[Standards] OMEMO and Olm

Sam Whited sam at samwhited.com
Sun May 28 14:53:16 UTC 2017


On Sun, May 28, 2017 at 1:15 AM, Remko Tronçon <remko at el-tramo.be> wrote:
> Is this really true? You can do *a lot* of branches+memcpys for 3 loops over
> all data as far as I know. I would have guessed this was a measure against
> timing attacks. Where is this CMov coming from?

In this case I don't *think* timing attacks are important because
we're just changing the point from one side of the curve to another
and as far as I can see figuring out that we calculated the point on
the wrong side isn't valueable information; it's just expected.

If you're curious, feel free to ping me out of band
(sam at samwhited.com, email or JID) and I can send you the code it
generates; there are definitely no jumps there, and it's actually
quite interesting :)

> The reason I'm nitpicking is this: even with a single properly licensed
> XEdDSA implementation in an unestablished library (or libolm), I still feel
> uncomfortable depending a XEP on it.

FWIW, the Go crypto libraries may not be as old as OpenSSL, but
they're certainly established; besides Google themselves, Cloudflare
uses them for all of their TLS traffic and that's a substantial
portion of traffic on the web (7% or something is the number I've
heard them throw about?). However, I'm not sure this actually matters.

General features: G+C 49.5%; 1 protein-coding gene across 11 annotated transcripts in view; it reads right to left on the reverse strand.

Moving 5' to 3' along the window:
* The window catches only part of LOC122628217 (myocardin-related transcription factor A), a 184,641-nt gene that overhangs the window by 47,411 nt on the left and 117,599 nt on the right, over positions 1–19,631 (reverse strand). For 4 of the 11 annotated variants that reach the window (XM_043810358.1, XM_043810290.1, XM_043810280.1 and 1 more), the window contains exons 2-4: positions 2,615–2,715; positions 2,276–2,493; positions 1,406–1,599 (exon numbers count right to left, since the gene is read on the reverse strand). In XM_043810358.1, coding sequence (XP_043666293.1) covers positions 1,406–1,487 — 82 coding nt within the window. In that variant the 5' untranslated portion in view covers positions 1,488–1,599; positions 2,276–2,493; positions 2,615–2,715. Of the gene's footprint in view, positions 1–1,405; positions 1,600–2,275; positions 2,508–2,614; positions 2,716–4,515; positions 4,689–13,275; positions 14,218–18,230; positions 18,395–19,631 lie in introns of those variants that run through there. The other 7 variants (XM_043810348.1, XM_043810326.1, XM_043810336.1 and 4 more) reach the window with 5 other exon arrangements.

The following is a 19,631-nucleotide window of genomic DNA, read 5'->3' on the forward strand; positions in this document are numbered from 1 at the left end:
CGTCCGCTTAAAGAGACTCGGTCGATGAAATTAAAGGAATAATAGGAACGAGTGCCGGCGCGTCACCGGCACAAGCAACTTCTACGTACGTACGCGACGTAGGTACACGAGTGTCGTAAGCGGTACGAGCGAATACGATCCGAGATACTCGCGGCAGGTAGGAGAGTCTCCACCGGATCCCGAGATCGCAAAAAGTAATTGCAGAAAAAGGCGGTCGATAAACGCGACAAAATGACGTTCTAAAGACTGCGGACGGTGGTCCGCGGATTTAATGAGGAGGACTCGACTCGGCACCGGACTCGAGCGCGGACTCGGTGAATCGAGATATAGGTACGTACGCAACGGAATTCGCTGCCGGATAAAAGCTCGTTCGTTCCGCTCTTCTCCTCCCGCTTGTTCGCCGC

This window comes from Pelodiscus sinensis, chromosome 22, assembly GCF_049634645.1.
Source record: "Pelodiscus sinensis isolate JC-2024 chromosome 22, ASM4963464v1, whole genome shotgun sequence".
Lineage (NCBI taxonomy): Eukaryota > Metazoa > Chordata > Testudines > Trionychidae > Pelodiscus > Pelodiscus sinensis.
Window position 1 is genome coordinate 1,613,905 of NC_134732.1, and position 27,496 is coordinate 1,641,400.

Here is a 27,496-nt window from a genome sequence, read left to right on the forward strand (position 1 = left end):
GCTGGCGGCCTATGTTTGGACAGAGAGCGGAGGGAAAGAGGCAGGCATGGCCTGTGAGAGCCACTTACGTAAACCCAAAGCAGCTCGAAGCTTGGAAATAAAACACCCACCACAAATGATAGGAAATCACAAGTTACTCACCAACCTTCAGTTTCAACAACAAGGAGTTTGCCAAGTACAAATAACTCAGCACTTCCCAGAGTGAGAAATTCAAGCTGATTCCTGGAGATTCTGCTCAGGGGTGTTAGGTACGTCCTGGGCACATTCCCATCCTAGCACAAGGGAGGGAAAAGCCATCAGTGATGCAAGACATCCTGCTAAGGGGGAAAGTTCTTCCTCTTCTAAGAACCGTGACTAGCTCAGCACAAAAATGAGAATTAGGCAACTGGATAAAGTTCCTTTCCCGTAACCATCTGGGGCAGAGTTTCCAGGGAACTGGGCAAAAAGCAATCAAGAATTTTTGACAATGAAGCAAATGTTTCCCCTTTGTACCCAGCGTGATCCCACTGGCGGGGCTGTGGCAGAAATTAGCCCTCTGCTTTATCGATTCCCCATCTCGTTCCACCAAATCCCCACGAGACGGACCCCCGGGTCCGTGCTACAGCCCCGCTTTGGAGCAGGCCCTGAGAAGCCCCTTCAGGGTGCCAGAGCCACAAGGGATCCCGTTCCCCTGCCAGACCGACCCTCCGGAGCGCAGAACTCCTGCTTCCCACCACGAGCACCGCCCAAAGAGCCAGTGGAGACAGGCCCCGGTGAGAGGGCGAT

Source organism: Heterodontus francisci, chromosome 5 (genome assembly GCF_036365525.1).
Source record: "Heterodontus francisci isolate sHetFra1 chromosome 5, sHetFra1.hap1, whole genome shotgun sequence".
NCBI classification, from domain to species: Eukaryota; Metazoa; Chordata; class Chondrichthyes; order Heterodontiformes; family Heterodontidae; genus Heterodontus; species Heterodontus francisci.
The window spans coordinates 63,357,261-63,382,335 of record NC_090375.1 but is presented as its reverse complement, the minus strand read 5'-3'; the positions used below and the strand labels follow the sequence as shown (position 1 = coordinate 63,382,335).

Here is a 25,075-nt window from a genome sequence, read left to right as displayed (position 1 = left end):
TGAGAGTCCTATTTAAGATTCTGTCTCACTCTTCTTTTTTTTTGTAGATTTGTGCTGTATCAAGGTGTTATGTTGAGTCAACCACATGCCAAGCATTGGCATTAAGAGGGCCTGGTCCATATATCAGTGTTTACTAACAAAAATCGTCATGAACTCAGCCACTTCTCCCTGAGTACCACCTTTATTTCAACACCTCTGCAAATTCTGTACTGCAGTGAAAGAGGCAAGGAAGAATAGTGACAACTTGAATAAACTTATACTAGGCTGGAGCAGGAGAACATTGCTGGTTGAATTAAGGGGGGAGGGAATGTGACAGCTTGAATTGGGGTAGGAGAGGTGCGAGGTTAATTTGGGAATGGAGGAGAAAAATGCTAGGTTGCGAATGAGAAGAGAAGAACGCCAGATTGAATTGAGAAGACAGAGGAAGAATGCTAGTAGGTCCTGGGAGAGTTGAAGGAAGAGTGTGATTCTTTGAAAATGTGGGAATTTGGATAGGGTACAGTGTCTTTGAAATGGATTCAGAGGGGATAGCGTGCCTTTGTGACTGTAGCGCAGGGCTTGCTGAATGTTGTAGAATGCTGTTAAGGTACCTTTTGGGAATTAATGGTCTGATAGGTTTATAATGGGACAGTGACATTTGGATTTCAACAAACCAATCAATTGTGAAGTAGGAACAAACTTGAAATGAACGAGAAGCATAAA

> There's a certain amount of uncertainty
> whether the author didn't "reuse existing bits of software" (an expression
> thrown around a few times on this list recently), perhaps infringing
> copyright in the process, making me as a software vendor vulnerable to legal
> attacks.

I don't beleive this is true; see my response to Dave.

> This is why I asked for an implementation in an established crypto
> library like OpenSSL or LibSodium, where, besides review of quality,
> contributors sign agreements. I would then feel safer that the heat isn't
> directly on me if something is wrong copyright-wise with the libraries i'm
> using.

The Go libraries use Google's standard CLA, so if it's accepted, we'll
see. Obviously not everyone is using Go or can use it in this form,
but as I said, it was just an example. You could copy/paste the ref10
implementation and use that easily enough, just like OWS did.

—Sam


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